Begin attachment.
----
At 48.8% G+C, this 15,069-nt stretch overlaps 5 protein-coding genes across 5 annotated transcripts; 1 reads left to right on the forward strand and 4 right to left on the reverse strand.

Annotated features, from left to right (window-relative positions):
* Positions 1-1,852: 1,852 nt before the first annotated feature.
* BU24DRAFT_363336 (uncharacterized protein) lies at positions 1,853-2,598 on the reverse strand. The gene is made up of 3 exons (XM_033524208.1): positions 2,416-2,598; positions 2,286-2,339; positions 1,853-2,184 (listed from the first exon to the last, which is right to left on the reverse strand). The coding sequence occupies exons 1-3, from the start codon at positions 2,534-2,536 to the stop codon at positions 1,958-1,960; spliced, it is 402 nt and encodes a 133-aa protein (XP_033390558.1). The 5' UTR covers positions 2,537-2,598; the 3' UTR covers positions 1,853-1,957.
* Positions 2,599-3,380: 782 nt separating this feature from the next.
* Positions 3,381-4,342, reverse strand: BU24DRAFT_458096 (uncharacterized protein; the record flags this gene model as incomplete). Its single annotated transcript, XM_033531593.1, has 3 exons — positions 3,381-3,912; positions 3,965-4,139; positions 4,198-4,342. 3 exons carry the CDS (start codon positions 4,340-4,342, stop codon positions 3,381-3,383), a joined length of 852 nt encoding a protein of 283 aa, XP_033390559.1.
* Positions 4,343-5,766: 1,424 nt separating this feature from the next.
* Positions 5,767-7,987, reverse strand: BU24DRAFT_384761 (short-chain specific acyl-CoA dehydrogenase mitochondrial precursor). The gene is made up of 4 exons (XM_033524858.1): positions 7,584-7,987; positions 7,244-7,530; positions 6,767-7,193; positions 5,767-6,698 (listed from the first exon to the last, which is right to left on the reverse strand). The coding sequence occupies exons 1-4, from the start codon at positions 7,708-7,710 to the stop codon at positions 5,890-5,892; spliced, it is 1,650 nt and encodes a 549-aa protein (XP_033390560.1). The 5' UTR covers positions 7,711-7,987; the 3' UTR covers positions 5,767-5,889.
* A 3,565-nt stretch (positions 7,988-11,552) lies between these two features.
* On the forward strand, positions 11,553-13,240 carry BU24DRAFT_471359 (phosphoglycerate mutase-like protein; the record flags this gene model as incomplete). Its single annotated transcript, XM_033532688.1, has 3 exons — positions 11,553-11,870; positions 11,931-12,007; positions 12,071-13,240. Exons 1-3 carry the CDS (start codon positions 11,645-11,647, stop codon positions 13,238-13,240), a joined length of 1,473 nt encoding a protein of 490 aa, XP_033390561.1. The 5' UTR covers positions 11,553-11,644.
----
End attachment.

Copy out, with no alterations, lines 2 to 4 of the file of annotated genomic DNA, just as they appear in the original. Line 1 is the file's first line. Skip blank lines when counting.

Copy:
Annotated features, from left to right (window-relative positions):
* Positions 1-1,852: 1,852 nt before the first annotated feature.
* BU24DRAFT_363336 (uncharacterized protein) lies at positions 1,853-2,598 on the reverse strand. The gene is made up of 3 exons (XM_033524208.1): positions 2,416-2,598; positions 2,286-2,339; positions 1,853-2,184 (listed from the first exon to the last, which is right to left on the reverse strand). The coding sequence occupies exons 1-3, from the start codon at positions 2,534-2,536 to the stop codon at positions 1,958-1,960; spliced, it is 402 nt and encodes a 133-aa protein (XP_033390558.1). The 5' UTR covers positions 2,537-2,598; the 3' UTR covers positions 1,853-1,957.